The analysis of data in the literature suggests that, although functional changes may be caused by an elevated intraabdominal pressure, they are not always followed by significant renal morphological changes, which, when they occur, are transient12,13.

Ozmen et al.14 conducted a histological analysis of kidneys after exposure to high pressures and found reversible cell damage as a result of hypoxia, such as acute cellular swelling, cytoplasmic vacuoles and hydropic degeneration. They also found early changes suggestive of irreversible injury, such as rupture of the cytoplasmic membrane, focal hemorrhage and epithelial cells within the tubular lumens. However, in experimental studies using intra-abdominal pressures below 15 mmHg, no evidence of significant long-term renal histological changes has been found12,13. These findings were partly reproduced in our study, as no histological or morphological changes caused by CO2 pneumoperitoneum were found. The low pressure (5 mmHg) used in the peritoneal cavity of animals might not explain these results, as this value corresponds, in rats, to the intra-abdominal pressure used during laparoscopy in human beings in clinical practice14.

Morphological changes may also be associated with exposure time to pneumoperitoneum which, in our study, may not have been long enough to result in changes in renal structures. However, when a pressure of 5 mmHg was used, there was production of 8-iso-prostaglandin F2 (8-iso-PGF2), which may lead to kidney damage due to reperfusion after ischemic periods14-16.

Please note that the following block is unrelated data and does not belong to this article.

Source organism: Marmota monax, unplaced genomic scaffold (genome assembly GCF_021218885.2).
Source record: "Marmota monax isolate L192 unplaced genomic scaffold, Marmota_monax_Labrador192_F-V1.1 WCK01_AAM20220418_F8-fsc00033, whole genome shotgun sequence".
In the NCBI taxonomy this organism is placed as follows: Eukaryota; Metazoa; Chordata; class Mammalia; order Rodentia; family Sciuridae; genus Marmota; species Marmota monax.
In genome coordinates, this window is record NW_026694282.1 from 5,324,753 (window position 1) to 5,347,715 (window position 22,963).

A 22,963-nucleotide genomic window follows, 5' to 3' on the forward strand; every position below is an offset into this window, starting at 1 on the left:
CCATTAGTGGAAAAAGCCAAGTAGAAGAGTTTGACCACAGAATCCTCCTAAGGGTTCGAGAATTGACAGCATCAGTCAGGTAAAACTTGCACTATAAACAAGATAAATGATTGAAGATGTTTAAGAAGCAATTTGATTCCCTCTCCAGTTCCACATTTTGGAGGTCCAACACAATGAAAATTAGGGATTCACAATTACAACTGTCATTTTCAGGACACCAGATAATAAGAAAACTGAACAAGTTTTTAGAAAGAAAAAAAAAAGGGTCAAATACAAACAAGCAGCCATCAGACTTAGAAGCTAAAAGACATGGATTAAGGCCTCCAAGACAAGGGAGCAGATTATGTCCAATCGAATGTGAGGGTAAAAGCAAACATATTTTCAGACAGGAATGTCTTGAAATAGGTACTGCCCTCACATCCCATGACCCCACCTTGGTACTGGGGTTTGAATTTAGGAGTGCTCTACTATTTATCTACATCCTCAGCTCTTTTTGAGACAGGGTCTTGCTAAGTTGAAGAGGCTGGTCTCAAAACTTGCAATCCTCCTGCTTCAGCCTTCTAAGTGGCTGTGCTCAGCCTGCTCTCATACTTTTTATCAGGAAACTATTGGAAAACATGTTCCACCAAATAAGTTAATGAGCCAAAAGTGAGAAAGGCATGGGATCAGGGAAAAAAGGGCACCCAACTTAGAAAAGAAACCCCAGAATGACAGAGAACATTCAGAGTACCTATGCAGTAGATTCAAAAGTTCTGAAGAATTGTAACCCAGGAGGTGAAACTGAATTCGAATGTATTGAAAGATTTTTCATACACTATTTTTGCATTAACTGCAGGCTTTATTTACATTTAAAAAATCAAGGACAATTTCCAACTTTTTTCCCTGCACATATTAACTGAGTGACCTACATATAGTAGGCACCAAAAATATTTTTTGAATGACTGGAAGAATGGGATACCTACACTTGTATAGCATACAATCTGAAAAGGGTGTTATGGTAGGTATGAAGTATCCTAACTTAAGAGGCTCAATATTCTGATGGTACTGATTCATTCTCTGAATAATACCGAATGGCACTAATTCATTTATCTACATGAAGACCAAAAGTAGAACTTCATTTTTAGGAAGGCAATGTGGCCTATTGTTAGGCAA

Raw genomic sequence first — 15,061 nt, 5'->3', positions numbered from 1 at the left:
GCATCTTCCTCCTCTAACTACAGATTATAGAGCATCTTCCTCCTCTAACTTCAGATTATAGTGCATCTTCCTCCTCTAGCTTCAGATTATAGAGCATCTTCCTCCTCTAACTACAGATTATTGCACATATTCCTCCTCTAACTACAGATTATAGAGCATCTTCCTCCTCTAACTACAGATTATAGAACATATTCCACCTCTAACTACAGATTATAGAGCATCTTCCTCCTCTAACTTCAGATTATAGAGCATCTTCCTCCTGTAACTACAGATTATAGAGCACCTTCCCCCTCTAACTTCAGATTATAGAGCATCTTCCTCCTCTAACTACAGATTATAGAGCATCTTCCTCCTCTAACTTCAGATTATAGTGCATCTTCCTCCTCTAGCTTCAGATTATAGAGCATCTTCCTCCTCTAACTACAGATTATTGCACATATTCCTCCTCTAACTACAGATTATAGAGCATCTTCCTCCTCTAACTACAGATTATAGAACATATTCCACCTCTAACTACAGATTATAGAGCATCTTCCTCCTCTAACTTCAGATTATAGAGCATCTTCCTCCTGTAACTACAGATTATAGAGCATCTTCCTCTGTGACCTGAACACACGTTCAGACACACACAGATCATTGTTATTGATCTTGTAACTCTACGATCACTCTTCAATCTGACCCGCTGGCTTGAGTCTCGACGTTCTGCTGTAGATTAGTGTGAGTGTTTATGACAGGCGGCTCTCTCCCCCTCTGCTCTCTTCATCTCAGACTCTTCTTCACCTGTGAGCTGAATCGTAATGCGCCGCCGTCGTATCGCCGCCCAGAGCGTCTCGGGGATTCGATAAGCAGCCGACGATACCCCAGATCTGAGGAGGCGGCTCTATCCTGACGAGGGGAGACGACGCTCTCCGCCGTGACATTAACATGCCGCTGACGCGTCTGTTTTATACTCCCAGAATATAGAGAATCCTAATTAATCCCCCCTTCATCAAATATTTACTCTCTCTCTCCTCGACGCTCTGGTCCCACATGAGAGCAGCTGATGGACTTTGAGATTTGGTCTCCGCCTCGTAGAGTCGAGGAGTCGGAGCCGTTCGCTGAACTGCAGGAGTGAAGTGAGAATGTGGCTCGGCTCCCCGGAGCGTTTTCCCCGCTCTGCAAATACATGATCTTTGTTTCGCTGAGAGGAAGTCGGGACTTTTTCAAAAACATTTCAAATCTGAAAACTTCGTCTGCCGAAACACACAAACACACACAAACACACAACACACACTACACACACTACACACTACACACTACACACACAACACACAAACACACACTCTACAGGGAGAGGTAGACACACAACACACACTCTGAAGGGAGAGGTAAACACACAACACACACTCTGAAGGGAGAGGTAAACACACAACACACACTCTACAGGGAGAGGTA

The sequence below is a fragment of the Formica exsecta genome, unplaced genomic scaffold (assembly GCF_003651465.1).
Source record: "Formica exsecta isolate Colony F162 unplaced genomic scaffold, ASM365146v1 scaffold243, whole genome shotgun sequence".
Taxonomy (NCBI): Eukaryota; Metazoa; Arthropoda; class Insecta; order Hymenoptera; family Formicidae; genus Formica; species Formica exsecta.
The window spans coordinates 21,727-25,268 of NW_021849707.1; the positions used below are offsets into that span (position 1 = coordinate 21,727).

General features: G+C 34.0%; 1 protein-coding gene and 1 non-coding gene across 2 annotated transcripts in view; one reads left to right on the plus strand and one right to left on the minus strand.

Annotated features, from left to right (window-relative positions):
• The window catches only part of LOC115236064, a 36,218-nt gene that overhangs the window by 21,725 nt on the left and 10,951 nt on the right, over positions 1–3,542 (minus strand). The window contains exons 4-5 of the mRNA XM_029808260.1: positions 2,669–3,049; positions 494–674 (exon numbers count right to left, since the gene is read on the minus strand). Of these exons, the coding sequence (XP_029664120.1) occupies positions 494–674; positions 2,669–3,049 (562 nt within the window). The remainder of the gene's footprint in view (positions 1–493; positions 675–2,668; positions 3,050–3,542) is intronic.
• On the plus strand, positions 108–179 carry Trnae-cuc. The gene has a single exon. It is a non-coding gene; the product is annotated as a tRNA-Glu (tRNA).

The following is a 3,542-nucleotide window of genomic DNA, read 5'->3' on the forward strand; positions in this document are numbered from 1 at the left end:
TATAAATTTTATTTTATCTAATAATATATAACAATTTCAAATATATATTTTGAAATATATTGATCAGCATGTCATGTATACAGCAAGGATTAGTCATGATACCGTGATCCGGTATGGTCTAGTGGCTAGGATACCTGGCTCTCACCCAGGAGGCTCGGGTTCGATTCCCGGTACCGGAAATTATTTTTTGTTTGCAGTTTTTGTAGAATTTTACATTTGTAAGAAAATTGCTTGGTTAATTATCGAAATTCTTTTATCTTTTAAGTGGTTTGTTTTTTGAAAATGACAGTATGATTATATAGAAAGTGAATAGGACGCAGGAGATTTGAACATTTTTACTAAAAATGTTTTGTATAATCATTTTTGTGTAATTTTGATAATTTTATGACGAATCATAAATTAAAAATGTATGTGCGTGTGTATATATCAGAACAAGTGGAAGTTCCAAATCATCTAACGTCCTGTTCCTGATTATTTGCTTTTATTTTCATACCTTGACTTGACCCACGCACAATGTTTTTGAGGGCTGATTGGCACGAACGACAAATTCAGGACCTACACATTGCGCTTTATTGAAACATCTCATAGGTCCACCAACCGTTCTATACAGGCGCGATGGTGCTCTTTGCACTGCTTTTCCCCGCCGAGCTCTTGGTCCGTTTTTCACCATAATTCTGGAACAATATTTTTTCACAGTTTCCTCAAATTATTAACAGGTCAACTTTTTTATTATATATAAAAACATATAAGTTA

The calcification in the samples collected in this study may be explained by two possible causes. The first is associated with genetic factors that lead to greater accumulations of calcium and are more pronounced in old animals17. The second is associated with diet composition. Diets with low magnesium contents (Mg) or low calcium-to-phosphorus ratios (Ca:P) may induce the development of nephrocalcinosis17. In our study, nephrocalcinosis was not the result of pneumoperitoneum, as its distribution in animals of the 3 groups was not statistically significant (p>0.05).

The effects of increased abdominal cavity pressure on liver structures are different and directly associated with hemodynamic changes. When the liver is exposed to high intraperitoneal pressures, the splanchnic circulation becomes more difficult and generates regions of hypoperfusion or ischemia. This fact is exacerbated by the compression of vessels of the portal system, which further reduces the blood supply to liver cells18.